“Can [people] do things other than drink, at midnight in this city?”
The important question was posed not by angry residents, grieving parents or exasperated observers, but by the City of Sydney’s own business and safety manager, Suzie Matthews.
And if the answer is ‘not really’, that’s something Ms Matthews is trying to change. The challenge of Sydney’s late-night economy is that it is “dominated by one use”, she said.
“That’s where you need to have controls where you turn off the tap in some areas.”
A freeze on new liquor licences is already incumbent in the Kings Cross and Oxford Street precincts, the result of council lobbying in 2009. But Ms Matthews said that further restrictions would be necessary to transform and diversify Sydney’s late-night economy.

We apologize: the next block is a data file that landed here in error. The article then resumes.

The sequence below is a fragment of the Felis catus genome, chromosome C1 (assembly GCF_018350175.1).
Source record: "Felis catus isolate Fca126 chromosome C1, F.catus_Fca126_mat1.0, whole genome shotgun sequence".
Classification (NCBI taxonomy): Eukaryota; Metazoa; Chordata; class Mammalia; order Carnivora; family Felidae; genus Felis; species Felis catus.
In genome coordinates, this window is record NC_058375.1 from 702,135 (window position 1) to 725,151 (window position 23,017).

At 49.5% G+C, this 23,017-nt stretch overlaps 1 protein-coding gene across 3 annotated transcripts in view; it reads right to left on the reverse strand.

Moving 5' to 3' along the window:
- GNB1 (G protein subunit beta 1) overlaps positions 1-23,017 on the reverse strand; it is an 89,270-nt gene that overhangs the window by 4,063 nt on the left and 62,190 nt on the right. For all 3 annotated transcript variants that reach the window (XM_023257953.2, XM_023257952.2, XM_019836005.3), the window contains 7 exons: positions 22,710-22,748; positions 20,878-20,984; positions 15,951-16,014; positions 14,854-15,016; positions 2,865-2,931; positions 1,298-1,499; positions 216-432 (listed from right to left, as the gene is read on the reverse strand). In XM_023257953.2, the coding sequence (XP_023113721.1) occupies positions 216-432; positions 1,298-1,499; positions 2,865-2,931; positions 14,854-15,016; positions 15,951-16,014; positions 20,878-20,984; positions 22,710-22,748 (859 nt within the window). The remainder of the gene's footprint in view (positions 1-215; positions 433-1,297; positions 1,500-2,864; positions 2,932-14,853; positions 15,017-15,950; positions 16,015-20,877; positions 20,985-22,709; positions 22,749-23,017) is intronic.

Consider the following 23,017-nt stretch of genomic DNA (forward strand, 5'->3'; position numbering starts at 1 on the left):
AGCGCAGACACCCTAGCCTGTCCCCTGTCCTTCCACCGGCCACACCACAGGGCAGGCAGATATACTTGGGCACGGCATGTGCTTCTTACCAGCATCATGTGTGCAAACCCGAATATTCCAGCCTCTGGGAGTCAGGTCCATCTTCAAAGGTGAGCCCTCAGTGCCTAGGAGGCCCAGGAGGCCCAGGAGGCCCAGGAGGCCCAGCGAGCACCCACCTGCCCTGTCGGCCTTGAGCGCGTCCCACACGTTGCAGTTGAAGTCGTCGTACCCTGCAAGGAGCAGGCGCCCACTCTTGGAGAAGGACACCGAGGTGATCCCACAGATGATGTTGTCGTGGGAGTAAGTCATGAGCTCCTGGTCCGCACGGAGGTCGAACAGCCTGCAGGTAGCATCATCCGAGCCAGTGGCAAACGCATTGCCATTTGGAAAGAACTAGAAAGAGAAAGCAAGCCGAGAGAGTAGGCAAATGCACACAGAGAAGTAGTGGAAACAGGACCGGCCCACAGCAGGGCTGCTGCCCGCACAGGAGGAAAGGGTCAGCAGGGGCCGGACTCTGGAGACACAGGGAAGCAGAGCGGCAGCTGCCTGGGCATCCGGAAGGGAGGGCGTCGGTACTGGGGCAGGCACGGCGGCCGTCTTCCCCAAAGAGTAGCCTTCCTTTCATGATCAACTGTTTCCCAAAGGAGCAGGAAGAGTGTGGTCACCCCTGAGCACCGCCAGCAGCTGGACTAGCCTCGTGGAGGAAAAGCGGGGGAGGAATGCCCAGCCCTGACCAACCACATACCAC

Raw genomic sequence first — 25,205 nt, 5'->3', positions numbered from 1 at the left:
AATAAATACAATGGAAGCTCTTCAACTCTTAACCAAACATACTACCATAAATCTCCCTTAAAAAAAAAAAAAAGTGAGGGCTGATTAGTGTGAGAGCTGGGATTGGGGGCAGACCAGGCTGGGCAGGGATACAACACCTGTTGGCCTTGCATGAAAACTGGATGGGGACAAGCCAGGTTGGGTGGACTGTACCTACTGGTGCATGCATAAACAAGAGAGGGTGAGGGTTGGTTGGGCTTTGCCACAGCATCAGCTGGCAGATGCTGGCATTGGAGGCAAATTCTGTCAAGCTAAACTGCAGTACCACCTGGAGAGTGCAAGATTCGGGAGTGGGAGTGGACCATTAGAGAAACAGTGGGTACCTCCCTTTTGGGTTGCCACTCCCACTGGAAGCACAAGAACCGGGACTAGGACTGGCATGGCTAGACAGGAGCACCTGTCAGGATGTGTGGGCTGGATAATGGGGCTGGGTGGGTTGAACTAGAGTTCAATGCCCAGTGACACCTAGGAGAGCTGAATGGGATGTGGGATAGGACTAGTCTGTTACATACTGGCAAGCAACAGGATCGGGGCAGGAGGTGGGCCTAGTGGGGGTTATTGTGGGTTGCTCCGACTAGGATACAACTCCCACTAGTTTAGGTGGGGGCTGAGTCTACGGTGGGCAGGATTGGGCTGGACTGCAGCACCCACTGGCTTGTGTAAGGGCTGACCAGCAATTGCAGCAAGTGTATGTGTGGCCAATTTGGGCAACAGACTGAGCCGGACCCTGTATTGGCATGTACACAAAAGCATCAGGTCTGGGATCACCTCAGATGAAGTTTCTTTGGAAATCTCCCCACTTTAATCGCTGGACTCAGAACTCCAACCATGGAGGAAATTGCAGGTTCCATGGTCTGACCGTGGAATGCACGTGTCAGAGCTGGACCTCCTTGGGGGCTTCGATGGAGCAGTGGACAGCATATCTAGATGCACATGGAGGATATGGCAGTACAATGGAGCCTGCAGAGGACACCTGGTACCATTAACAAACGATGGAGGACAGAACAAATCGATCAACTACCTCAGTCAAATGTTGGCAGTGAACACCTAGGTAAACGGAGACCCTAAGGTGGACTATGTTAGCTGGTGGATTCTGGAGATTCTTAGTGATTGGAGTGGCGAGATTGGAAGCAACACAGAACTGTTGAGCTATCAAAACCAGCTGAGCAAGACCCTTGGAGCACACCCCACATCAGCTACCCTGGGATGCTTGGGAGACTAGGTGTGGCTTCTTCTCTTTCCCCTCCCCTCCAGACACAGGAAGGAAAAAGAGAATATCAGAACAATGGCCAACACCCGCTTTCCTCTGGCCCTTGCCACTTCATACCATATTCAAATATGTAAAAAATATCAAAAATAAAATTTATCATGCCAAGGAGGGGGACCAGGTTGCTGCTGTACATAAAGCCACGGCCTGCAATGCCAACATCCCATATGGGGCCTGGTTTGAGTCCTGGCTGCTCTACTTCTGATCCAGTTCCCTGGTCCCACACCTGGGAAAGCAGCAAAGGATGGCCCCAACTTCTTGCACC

“Managed growth is crucial, and you can’t have managed growth without the ability to say no,” Ms Matthews told City News.
Asked whether further regulations on venues – such as the so-called “Newcastle solution” – could damage Sydney’s standing as a global city, she said the two priorities were not conflicting.
“The successful global cities that have gotten this right are the ones that have the proportionality and the better balance of offers late at night.”
Brian Adams, chair of the Surry Hills Business Alliance, said the strategy of expanding late-night options is wrong at this point in time. He called for tougher rules and for all hotels to close at 10pm in order to combat alcohol-fuelled violence.
“Blind Freddie knows the solution,” he said.
“The more liquor outlets you have, the more people are going to frequent them and the more people you’re going to have out on the streets.”